A forthcoming U.S. Army analysis will consider how to shift the service's chemical-weapon defense focus from "mopping up" deadly warfare agents to completely heading off their use, potentially paving the way for a comprehensive rethink of preparations against unconventional arms, Defense News reported on Thursday.
It was unclear when the Army Training and Doctrine Command would finish its assessment of methods used to educate, supply and field personnel in the 22 chemical battalions. The review began after the 2012 and 2013 "Unified Quest" exercises revealed problems tied to efforts to dispatch robust capabilities to fight weapons of mass destruction in other countries.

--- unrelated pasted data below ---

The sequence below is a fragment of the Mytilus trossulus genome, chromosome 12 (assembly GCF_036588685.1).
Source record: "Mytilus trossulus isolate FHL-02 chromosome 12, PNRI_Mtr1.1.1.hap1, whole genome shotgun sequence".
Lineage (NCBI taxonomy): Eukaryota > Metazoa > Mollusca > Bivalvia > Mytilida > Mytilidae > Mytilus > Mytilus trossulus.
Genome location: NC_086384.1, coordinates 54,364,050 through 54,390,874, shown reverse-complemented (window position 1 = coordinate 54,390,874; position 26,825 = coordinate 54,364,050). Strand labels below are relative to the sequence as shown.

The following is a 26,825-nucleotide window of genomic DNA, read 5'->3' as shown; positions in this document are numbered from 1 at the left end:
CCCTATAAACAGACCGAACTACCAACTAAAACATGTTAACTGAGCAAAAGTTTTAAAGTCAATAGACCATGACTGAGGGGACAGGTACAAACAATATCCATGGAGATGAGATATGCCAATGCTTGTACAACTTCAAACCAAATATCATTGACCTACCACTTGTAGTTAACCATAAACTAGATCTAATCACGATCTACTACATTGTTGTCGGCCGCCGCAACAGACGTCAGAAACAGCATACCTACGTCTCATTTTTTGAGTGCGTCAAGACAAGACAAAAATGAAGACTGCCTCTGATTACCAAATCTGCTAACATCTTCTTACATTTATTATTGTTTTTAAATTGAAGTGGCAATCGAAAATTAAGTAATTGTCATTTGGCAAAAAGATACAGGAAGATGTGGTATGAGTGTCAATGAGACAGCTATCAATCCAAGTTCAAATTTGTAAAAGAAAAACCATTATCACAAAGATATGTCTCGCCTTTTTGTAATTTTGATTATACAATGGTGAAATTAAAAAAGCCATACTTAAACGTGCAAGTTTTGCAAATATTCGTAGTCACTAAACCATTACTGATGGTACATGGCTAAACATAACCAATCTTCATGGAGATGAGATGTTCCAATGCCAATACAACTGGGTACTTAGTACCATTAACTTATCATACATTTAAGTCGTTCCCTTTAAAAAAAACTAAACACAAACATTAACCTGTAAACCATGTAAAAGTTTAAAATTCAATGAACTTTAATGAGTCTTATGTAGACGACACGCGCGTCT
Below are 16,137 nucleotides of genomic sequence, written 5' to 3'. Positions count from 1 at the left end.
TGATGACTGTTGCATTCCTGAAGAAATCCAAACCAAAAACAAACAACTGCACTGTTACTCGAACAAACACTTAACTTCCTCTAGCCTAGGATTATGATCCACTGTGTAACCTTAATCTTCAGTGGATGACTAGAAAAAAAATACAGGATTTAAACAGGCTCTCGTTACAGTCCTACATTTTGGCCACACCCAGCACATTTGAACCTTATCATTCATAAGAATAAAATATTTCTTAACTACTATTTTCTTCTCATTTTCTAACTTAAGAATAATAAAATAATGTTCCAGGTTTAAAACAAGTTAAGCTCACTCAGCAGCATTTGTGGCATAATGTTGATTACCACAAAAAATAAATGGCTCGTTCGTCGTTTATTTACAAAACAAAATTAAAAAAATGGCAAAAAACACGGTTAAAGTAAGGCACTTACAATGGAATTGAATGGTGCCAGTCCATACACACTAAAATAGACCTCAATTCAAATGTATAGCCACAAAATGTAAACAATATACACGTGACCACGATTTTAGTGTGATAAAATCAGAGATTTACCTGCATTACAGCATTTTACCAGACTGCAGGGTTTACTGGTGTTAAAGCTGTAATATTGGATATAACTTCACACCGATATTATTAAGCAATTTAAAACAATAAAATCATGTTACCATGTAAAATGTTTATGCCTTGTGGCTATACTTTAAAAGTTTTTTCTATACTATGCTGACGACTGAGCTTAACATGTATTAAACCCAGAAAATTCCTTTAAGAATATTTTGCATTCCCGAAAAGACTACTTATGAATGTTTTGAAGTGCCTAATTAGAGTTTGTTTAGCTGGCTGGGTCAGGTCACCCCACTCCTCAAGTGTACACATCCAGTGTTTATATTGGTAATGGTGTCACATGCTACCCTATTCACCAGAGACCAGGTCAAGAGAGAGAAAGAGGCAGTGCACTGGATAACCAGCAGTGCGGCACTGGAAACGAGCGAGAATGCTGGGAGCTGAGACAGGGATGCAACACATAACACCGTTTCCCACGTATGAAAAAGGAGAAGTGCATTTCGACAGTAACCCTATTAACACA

The service can already dispatch nuclear experts to support officers internationally, said Daniel Klippstein, who heads the Army Nuclear and Combating WMD Agency in Virginia.
He said the Army has more recently been boosting its emphasis on "trying to get on the left side of an event, to prevent the use of a weapon of mass destruction.”
This article was published in Global Security Newswire, which is produced independently by National Journal Group under contract with the Nuclear Threat Initiative. NTI is a nonprofit, nonpartisan group working to reduce global threats from nuclear, biological, and chemical weapons.